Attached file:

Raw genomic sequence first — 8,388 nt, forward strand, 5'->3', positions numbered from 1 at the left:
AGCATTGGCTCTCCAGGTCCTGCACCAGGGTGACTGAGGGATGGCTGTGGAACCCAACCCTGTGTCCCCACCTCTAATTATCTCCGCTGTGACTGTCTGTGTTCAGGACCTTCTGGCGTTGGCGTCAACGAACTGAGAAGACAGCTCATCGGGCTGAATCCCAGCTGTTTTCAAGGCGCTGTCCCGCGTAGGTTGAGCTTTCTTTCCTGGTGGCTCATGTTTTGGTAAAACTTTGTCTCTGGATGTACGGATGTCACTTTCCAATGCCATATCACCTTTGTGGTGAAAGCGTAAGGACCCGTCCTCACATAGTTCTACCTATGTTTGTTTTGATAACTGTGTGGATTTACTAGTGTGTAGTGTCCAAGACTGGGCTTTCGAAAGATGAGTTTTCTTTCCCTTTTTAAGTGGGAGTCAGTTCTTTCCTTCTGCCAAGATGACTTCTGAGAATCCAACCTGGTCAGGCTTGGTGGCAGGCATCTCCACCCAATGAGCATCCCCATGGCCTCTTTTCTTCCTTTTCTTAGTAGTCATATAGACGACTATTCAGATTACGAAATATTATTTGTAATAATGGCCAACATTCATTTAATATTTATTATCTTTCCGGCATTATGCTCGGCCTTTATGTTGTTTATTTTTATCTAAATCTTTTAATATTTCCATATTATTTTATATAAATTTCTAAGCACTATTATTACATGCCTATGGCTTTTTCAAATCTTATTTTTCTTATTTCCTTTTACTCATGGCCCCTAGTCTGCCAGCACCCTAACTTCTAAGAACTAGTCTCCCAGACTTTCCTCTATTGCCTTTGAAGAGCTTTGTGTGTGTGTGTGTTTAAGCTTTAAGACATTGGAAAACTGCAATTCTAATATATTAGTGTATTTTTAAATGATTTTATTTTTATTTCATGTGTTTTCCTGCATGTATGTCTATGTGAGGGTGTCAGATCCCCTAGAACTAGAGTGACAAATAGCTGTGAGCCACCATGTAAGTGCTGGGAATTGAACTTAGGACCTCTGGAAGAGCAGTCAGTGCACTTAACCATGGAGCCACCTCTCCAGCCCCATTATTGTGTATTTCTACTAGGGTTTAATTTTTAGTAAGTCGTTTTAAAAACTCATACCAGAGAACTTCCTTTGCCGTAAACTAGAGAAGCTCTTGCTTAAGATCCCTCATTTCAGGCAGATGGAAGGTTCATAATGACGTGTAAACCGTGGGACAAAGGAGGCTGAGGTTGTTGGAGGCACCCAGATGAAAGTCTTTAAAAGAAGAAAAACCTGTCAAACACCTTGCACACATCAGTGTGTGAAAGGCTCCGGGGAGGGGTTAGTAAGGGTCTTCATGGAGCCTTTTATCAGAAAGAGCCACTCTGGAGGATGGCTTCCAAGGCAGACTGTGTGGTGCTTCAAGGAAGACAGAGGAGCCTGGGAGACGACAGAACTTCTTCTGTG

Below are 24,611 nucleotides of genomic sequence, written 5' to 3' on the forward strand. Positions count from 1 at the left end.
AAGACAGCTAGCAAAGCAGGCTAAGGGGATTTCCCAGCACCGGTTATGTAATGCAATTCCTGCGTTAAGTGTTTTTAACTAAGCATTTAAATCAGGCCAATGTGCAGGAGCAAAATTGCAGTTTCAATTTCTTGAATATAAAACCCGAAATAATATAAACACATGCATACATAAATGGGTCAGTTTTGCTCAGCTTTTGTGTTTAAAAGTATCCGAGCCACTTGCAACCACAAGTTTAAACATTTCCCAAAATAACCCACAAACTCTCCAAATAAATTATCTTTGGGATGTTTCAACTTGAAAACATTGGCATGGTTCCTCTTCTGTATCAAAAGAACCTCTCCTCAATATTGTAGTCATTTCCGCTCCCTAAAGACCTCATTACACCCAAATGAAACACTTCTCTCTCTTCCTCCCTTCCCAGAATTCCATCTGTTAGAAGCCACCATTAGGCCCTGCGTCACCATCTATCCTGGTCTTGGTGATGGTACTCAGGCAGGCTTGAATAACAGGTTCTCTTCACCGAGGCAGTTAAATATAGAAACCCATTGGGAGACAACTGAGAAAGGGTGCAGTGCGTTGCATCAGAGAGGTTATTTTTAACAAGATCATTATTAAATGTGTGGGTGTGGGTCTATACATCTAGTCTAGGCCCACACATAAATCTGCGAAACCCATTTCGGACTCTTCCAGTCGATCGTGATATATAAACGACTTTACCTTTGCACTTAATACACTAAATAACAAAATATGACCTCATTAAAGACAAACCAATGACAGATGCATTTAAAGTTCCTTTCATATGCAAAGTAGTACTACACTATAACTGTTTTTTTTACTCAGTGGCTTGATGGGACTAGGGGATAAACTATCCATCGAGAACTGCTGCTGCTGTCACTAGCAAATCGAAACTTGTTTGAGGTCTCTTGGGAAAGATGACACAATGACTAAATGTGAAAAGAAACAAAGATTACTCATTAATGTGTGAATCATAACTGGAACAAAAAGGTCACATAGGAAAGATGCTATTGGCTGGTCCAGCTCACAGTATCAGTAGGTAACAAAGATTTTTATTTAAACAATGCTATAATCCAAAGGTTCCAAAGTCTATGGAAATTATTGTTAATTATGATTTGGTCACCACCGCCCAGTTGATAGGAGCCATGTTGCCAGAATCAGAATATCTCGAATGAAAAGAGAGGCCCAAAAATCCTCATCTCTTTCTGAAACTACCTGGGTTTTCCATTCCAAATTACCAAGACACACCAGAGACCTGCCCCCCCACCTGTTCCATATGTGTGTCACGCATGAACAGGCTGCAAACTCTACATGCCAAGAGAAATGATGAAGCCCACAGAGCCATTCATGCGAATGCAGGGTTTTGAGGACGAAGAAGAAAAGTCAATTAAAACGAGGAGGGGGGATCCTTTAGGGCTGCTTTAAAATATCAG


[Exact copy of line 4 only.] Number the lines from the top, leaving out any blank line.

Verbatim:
AAGACAGCTAGCAAAGCAGGCTAAGGGGATTTCCCAGCACCGGTTATGTAATGCAATTCCTGCGTTAAGTGTTTTTAACTAAGCATTTAAATCAGGCCAATGTGCAGGAGCAAAATTGCAGTTTCAATTTCTTGAATATAAAACCCGAAATAATATAAACACATGCATACATAAATGGGTCAGTTTTGCTCAGCTTTTGTGTTTAAAAGTATCCGAGCCACTTGCAACCACAAGTTTAAACATTTCCCAAAATAACCCACAAACTCTCCAAATAAATTATCTTTGGGATGTTTCAACTTGAAAACATTGGCATGGTTCCTCTTCTGTATCAAAAGAACCTCTCCTCAATATTGTAGTCATTTCCGCTCCCTAAAGACCTCATTACACCCAAATGAAACACTTCTCTCTCTTCCTCCCTTCCCAGAATTCCATCTGTTAGAAGCCACCATTAGGCCCTGCGTCACCATCTATCCTGGTCTTGGTGATGGTACTCAGGCAGGCTTGAATAACAGGTTCTCTTCACCGAGGCAGTTAAATATAGAAACCCATTGGGAGACAACTGAGAAAGGGTGCAGTGCGTTGCATCAGAGAGGTTATTTTTAACAAGATCATTATTAAATGTGTGGGTGTGGGTCTATACATCTAGTCTAGGCCCACACATAAATCTGCGAAACCCATTTCGGACTCTTCCAGTCGATCGTGATATATAAACGACTTTACCTTTGCACTTAATACACTAAATAACAAAATATGACCTCATTAAAGACAAACCAATGACAGATGCATTTAAAGTTCCTTTCATATGCAAAGTAGTACTACACTATAACTGTTTTTTTTACTCAGTGGCTTGATGGGACTAGGGGATAAACTATCCATCGAGAACTGCTGCTGCTGTCACTAGCAAATCGAAACTTGTTTGAGGTCTCTTGGGAAAGATGACACAATGACTAAATGTGAAAAGAAACAAAGATTACTCATTAATGTGTGAATCATAACTGGAACAAAAAGGTCACATAGGAAAGATGCTATTGGCTGGTCCAGCTCACAGTATCAGTAGGTAACAAAGATTTTTATTTAAACAATGCTATAATCCAAAGGTTCCAAAGTCTATGGAAATTATTGTTAATTATGATTTGGTCACCACCGCCCAGTTGATAGGAGCCATGTTGCCAGAATCAGAATATCTCGAATGAAAAGAGAGGCCCAAAAATCCTCATCTCTTTCTGAAACTACCTGGGTTTTCCATTCCAAATTACCAAGACACACCAGAGACCTGCCCCCCCACCTGTTCCATATGTGTGTCACGCATGAACAGGCTGCAAACTCTACATGCCAAGAGAAATGATGAAGCCCACAGAGCCATTCATGCGAATGCAGGGTTTTGAGGACGAAGAAGAAAAGTCAATTAAAACGAGGAGGGGGGATCCTTTAGGGCTGCTTTAAAATATCAG